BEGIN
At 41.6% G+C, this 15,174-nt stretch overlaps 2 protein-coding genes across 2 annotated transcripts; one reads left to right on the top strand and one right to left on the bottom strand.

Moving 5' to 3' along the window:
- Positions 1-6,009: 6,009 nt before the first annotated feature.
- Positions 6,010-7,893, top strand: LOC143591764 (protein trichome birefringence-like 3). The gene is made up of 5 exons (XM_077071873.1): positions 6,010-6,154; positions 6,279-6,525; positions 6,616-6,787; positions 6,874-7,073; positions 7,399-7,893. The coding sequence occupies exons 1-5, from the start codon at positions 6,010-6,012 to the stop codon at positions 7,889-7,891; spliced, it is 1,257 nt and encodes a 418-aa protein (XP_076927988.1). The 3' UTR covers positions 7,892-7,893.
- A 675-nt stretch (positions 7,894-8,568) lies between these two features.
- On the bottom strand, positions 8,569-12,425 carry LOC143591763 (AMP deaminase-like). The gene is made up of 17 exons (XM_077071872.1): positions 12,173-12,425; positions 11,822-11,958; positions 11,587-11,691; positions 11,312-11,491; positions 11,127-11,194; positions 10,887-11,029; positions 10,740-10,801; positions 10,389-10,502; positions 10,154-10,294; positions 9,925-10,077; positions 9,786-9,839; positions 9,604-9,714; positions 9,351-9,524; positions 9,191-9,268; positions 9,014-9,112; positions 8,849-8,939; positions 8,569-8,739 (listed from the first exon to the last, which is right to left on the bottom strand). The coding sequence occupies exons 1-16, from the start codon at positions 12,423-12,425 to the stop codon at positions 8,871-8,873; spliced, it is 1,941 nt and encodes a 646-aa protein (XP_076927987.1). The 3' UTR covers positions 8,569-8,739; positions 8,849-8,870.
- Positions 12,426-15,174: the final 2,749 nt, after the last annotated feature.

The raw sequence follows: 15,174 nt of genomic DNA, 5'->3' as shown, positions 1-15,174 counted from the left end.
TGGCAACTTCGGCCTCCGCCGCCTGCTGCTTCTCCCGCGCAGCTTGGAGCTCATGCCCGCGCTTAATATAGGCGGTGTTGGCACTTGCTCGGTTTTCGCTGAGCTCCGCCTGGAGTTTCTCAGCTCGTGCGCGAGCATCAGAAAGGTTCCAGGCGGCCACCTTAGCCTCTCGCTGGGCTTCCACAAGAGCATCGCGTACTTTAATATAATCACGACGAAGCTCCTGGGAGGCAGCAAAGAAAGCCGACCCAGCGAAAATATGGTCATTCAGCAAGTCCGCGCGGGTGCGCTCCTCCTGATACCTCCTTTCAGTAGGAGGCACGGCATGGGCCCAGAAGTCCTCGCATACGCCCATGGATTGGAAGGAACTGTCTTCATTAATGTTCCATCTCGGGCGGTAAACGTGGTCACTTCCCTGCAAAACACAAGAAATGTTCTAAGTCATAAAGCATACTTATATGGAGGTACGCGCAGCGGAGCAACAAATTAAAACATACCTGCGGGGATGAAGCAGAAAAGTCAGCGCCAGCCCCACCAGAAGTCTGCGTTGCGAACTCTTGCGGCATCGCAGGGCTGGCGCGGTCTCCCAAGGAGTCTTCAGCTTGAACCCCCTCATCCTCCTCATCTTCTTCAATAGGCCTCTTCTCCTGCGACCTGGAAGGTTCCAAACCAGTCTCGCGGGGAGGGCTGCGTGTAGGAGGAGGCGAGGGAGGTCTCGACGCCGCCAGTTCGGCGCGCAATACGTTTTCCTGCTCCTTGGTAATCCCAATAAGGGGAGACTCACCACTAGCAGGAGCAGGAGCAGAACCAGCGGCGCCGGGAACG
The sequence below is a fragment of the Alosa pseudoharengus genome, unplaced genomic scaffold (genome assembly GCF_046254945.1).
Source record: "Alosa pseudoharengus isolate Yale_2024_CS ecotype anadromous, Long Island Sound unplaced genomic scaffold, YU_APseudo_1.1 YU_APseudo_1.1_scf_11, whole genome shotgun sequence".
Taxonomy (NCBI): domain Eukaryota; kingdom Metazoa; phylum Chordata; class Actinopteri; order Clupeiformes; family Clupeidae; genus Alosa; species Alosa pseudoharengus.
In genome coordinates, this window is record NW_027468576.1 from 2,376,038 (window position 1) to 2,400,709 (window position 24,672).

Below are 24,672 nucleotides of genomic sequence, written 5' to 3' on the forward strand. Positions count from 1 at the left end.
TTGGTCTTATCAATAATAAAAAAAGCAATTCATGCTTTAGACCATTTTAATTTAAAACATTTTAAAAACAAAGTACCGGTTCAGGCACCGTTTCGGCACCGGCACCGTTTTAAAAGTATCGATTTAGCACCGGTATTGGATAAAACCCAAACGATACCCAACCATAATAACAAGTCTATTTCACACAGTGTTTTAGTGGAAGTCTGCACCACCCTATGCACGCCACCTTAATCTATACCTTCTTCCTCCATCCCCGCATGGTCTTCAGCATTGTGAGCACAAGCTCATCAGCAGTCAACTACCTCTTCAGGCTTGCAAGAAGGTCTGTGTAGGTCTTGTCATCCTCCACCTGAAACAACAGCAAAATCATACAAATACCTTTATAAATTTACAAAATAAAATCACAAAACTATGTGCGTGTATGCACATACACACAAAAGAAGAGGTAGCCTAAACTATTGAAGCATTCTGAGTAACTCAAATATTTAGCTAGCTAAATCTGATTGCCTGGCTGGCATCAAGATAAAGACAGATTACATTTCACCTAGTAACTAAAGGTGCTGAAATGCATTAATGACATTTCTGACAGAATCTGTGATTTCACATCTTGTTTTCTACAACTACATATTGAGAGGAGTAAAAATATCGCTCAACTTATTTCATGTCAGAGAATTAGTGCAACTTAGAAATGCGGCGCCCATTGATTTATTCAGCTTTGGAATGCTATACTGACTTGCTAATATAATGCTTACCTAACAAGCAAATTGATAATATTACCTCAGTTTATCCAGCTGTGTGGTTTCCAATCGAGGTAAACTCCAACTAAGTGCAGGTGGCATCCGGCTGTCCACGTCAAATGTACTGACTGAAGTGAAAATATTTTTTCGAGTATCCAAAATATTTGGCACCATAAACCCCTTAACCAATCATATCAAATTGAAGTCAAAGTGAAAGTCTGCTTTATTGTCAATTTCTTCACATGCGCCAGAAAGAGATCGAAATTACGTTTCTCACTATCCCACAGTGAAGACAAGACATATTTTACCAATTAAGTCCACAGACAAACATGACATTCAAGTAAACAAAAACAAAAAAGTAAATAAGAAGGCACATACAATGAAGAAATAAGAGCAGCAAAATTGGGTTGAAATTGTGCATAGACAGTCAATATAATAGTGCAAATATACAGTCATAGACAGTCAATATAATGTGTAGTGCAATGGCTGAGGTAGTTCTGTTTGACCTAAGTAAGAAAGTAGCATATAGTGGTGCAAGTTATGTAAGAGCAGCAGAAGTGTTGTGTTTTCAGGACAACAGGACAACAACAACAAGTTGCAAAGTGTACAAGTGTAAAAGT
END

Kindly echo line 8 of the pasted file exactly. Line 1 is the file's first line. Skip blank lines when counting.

The raw sequence follows: 15,174 nt of genomic DNA, 5'->3' as shown, positions 1-15,174 counted from the left end.